The Buffalo Sabres will fly to Boston this afternoon, just 24 hours after the bombing of the Boston Marathon that left three dead and 144 injured.
With the postponement of Monday’s Bruins-Senators game, and the cancellation of tonight’s Celtics-Pacers NBA contest, Buffalo’s game on Wednesday against the Bruins will be the first sporting event in the city since the bombing.
Unfortunately, the Sabres have been in this position before. In October 2001, the Sabres and Rangers played the first game at MSG following the World Trade Center bombings. Then on February 13, 2009, just one day after 50 people were killed in the crash of Continental Airlines flight 3407 in Clarence Center, NY, the Sabres hosted a home game against the San Jose Sharks that featured an incredibly emotional moment of silence before the game.
Sabres general manager Darcy Regier was part of both games, and immediately saw the connections.
“I actually found myself thinking about 9/11 when I heard about that, knowing we were going to Boston. We had gone into New York shortly after 9/11. Actually right after it, we flew down to South Carolina for training camp. That obviously affects all of us. It’s tragic and it’s horrific. But I don’t have any reservations. You just move forward.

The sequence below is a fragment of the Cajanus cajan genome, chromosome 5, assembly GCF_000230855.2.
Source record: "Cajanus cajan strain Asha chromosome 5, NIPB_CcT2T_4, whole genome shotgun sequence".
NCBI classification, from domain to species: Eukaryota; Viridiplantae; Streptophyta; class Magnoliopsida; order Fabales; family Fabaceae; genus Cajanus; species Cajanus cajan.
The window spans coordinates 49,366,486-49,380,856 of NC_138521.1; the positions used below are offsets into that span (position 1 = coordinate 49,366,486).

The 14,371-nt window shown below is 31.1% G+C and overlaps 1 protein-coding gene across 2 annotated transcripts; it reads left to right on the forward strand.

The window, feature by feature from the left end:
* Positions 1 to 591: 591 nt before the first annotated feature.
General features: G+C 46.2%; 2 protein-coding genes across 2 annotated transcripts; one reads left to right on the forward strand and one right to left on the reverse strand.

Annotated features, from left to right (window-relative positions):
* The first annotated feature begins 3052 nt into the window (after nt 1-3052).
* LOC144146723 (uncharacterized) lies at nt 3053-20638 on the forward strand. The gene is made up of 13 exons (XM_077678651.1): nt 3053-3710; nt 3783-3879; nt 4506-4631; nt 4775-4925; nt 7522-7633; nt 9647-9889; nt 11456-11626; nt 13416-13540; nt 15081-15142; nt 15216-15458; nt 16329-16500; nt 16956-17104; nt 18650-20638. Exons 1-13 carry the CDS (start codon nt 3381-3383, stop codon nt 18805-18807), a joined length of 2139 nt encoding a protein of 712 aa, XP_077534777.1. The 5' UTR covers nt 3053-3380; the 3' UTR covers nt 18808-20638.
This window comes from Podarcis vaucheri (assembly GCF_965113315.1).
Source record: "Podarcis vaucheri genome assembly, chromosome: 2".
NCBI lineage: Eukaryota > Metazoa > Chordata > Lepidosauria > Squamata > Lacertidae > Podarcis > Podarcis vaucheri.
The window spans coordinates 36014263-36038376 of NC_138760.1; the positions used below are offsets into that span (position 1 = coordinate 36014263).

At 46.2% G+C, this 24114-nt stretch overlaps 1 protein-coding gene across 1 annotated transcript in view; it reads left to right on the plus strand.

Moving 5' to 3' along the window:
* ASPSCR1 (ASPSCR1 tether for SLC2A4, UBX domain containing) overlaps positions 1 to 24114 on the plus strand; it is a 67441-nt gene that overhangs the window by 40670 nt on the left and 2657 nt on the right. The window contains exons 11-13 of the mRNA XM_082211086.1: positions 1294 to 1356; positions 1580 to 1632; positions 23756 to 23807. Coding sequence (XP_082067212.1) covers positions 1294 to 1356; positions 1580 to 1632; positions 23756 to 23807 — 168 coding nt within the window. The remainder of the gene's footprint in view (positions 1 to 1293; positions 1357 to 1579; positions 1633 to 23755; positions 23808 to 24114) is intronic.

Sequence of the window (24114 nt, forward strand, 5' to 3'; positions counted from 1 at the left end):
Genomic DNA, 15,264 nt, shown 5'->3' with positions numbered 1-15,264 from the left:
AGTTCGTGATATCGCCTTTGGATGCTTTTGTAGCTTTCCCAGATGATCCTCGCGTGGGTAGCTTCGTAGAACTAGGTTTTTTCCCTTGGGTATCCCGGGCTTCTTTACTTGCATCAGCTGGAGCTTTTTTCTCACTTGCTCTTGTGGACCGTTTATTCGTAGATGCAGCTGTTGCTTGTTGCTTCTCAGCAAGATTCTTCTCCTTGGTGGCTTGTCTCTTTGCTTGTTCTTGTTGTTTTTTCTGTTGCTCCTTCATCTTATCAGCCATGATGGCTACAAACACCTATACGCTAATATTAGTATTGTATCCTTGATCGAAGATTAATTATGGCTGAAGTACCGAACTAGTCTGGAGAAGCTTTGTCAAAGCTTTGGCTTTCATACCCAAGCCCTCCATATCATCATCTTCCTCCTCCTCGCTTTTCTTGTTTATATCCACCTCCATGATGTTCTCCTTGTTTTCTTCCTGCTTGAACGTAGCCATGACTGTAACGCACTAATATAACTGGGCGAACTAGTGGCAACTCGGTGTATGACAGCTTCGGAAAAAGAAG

“You can’t help but think in terms of the families that are involved and how difficult it must be. The only thing you can do is that thoughts and prayers are with them and their families. It’s terrible.”
Regier said he had yet to receive official word from the league on the status of Wednesday’s game, saying that it’s still business as usual for the team in terms of preparing for it from both a hockey and logistical standpoint. He knows the final decision of whether to play or not is out of his hands, but also realizes there’s more than just two points on the line right now.
“There’s at least a couple of ways you can look at it. You can either stop everything, or make a statement to these types of situations that you’re gonna get on with life.
“It won’t be our decision. It’ll be a decision made by the people in Boston that are empowered to make those decisions. We’ll wait to see what that decision is. But right now we’re planning on going.”
Regier also said that knowing the area of the bombings in Boston as well as he does makes the events that much more surreal.
“It’s not far from the Boston Library and Lenox Hotel; I looked at the map this morning. We’re very familiar with that area. Unfortunately it casts a different light on everything.”